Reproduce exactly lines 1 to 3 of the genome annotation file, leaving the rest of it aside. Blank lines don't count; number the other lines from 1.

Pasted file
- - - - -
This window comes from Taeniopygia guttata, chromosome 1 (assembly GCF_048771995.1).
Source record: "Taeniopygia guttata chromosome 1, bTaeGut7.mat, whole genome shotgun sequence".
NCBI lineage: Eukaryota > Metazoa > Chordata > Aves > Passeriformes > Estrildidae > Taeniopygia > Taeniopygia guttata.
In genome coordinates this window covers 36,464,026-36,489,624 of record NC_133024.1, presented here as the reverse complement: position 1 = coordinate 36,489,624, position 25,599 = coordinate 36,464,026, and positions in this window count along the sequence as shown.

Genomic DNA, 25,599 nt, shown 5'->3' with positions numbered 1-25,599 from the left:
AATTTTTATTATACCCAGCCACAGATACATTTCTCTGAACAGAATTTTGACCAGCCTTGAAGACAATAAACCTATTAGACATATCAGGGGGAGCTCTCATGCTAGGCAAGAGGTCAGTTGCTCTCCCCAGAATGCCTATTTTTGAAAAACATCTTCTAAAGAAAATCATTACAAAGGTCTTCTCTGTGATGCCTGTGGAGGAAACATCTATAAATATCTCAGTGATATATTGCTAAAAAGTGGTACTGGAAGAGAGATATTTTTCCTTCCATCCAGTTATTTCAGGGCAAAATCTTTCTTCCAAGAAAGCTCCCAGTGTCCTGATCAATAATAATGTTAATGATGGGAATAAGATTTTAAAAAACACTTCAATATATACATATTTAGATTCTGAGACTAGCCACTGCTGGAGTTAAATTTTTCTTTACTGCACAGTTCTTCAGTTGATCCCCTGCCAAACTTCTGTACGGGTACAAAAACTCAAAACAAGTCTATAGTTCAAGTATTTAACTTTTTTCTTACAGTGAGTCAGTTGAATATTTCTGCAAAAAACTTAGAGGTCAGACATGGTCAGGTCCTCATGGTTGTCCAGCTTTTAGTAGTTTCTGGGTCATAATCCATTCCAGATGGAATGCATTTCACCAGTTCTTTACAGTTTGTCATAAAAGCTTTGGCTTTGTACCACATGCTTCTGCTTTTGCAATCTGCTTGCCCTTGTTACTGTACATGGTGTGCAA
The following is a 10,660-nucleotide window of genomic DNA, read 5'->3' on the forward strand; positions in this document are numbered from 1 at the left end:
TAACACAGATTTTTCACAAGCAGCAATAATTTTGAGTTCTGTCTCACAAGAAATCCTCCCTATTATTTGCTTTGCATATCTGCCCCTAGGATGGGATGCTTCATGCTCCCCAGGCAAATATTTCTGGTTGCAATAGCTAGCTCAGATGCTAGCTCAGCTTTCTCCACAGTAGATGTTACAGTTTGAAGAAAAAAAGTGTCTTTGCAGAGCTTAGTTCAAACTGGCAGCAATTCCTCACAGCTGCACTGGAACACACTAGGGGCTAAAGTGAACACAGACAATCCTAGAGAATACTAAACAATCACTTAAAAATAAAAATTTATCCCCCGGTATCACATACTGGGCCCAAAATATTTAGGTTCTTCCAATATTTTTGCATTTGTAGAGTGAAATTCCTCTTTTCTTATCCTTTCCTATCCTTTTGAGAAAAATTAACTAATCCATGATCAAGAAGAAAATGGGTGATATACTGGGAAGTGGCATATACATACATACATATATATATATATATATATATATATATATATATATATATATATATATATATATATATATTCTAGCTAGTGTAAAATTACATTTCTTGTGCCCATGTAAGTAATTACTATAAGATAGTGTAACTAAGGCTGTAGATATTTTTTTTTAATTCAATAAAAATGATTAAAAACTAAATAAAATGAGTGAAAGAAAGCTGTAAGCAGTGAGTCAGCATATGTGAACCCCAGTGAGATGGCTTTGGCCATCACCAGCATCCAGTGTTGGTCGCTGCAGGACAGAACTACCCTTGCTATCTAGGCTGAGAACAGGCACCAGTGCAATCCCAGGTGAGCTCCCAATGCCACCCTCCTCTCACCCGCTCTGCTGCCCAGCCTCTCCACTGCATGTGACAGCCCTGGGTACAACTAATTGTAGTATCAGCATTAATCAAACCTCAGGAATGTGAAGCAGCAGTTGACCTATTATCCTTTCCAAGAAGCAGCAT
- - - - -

This window comes from Taeniopygia guttata, chromosome 1 (assembly GCF_048771995.1).
Source record: "Taeniopygia guttata chromosome 1, bTaeGut7.mat, whole genome shotgun sequence".
NCBI lineage: Eukaryota > Metazoa > Chordata > Aves > Passeriformes > Estrildidae > Taeniopygia > Taeniopygia guttata.